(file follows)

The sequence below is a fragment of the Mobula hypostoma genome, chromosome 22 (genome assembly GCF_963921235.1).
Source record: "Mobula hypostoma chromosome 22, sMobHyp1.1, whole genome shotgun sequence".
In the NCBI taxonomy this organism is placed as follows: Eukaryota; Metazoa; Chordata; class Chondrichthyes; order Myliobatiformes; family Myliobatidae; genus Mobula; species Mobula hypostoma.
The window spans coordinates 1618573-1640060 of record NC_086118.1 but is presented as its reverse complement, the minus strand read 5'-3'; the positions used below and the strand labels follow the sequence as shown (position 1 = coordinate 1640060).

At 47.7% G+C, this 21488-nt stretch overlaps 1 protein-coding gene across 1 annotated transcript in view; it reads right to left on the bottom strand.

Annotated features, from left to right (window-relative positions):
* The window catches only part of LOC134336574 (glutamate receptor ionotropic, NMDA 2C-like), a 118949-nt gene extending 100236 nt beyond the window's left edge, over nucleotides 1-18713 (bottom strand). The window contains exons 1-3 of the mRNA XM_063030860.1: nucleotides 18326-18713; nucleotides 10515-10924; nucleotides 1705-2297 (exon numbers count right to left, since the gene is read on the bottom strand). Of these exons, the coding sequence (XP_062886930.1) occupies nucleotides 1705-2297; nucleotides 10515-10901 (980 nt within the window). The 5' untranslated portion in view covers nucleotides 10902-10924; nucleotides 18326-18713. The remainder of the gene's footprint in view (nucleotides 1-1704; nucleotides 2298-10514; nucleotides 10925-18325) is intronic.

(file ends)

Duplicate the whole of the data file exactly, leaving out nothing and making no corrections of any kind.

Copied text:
The sequence below is a fragment of the Mobula hypostoma genome, chromosome 22 (genome assembly GCF_963921235.1).
Source record: "Mobula hypostoma chromosome 22, sMobHyp1.1, whole genome shotgun sequence".
In the NCBI taxonomy this organism is placed as follows: Eukaryota; Metazoa; Chordata; class Chondrichthyes; order Myliobatiformes; family Myliobatidae; genus Mobula; species Mobula hypostoma.
The window spans coordinates 1618573-1640060 of record NC_086118.1 but is presented as its reverse complement, the minus strand read 5'-3'; the positions used below and the strand labels follow the sequence as shown (position 1 = coordinate 1640060).

At 47.7% G+C, this 21488-nt stretch overlaps 1 protein-coding gene across 1 annotated transcript in view; it reads right to left on the bottom strand.

Annotated features, from left to right (window-relative positions):
* The window catches only part of LOC134336574 (glutamate receptor ionotropic, NMDA 2C-like), a 118949-nt gene extending 100236 nt beyond the window's left edge, over nucleotides 1-18713 (bottom strand). The window contains exons 1-3 of the mRNA XM_063030860.1: nucleotides 18326-18713; nucleotides 10515-10924; nucleotides 1705-2297 (exon numbers count right to left, since the gene is read on the bottom strand). Of these exons, the coding sequence (XP_062886930.1) occupies nucleotides 1705-2297; nucleotides 10515-10901 (980 nt within the window). The 5' untranslated portion in view covers nucleotides 10902-10924; nucleotides 18326-18713. The remainder of the gene's footprint in view (nucleotides 1-1704; nucleotides 2298-10514; nucleotides 10925-18325) is intronic.